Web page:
The College is mindful of costs related to conduct; however, this cannot impact a thorough and warranted investigation.
Who arranges for meetings associated with the investigation?
It is the investigator’s responsibility to determine the appropriate individuals to interview and all are arranged and conducted by the appointed investigator. The CMLTA investigator attempts to have one point of contact to schedule interviews to ensure the organization is aware of all staff being impacted by the investigation and as to be least intrusive on the practice environment.
What information should be provided to an investigator?
All information, including an employee file should be given to an investigator upon request. It is best to provide all information up front and be transparent even if one feels it is irrelevant to the investigation. Often, it is the notes and emails in an employee’s file that contain relevant information to a complaint of unprofessional conduct. It is the investigator’s responsibility to determine if the information is relevant to the complaint.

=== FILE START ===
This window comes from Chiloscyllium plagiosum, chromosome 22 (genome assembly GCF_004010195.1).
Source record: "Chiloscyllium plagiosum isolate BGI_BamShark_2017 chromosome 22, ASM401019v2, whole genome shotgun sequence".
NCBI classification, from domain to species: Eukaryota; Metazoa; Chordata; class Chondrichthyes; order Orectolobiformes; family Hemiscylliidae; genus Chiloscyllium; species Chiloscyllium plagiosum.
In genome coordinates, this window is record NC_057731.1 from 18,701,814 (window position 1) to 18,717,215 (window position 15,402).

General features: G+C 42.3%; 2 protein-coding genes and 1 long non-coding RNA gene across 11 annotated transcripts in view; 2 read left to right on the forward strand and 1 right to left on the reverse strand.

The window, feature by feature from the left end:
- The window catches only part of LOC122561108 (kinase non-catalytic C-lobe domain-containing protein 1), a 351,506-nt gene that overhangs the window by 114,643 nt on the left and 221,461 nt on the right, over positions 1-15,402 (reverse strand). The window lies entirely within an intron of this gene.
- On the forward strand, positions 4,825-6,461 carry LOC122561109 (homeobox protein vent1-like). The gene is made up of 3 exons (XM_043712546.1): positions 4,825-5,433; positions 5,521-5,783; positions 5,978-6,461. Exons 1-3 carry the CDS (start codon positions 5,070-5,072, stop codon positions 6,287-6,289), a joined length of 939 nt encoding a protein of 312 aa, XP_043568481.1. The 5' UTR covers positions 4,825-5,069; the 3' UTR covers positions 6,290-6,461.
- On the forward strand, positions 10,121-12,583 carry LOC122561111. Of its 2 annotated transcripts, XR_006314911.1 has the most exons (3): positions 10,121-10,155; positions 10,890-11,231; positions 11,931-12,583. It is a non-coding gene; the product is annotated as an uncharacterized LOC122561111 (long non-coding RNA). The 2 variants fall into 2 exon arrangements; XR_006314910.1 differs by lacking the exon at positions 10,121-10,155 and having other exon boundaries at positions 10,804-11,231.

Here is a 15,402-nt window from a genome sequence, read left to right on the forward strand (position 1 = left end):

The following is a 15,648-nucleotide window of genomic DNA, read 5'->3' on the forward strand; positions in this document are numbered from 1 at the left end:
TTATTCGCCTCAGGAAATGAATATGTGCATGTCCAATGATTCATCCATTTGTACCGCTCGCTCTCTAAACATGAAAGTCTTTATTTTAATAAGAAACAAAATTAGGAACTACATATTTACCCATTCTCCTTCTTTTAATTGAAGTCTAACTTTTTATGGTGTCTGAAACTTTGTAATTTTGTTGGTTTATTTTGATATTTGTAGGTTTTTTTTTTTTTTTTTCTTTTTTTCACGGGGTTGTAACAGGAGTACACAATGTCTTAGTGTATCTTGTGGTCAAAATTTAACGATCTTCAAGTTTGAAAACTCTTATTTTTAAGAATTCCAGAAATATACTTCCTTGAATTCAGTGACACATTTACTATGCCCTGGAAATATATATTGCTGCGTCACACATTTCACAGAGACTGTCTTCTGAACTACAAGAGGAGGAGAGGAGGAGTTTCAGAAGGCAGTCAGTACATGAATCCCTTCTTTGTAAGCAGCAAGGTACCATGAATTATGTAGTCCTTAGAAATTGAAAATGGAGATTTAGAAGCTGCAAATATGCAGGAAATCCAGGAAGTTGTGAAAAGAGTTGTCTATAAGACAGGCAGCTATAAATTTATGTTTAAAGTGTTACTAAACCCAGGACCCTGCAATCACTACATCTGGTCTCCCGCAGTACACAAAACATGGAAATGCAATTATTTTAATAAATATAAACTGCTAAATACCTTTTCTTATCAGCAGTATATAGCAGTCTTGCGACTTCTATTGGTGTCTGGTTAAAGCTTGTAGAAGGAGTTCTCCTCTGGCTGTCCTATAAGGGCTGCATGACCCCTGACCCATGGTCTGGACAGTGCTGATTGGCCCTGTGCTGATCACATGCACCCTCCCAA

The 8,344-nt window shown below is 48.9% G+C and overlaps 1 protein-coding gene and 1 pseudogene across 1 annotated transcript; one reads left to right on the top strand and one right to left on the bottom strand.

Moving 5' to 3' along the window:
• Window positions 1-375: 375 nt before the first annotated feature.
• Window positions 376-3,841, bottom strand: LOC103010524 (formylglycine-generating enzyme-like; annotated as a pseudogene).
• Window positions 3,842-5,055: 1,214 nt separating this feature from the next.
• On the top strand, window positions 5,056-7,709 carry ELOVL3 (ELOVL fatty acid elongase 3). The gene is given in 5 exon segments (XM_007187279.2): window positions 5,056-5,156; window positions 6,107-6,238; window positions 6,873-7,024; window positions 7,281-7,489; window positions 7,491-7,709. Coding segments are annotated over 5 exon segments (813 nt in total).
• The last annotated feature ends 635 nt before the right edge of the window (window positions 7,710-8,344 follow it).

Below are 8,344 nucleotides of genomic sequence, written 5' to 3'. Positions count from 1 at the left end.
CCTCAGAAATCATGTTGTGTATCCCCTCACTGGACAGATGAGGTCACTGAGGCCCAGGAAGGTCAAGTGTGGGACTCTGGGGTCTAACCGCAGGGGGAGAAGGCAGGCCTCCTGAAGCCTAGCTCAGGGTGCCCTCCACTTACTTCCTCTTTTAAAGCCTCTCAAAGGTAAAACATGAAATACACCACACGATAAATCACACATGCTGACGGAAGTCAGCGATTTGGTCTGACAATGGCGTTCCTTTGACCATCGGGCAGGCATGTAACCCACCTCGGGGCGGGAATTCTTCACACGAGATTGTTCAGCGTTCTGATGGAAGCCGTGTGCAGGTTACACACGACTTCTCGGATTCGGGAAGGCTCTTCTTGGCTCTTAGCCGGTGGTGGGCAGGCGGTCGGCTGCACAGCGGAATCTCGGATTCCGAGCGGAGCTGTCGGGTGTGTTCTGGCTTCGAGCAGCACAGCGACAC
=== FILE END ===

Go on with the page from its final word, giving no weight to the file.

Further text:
What are the privacy obligations of the CMLTA regarding investigations?
The College respects the confidentiality of all individuals during the course of an investigation. In some cases, interviewed parties are privy to sensitive information; however, they are briefed on the confidential nature of the interview and any matters which are discussed. The witnesses are provided with a copy of their witness statement to help recall previous testimony, but they are not given copies of the investigators report in its entirety.
The College expects all MLTs who are interviewed to maintain confidentiality regarding the matters and information discussed during an interview or, ultimately, at a hearing. The “duty of confidentiality” is one of the professional obligations of all MLTs.
What are the factors that determine whether an investigative meeting is held on an employer’s premises or offsite?
If possible, interviews are conducted on the employer’s premises in order to:
The College of Medical Laboratory Technologists of Alberta (CMLTA) is the regulatory body for Medical Laboratory Technologists (MLTs) employed in Alberta.
We wish to acknowledge that the land on which the CMLTA office is located is Treaty 6 territory and a traditional meeting ground for many Indigenous people. This is home to the Cree, Blackfoot, and Metis, as it is for the Nakoda, Tsuu T’ina, Chipewayn, and other Indigenous people. Their spiritual and practical relationships to the land create a rich heritage for our life as community.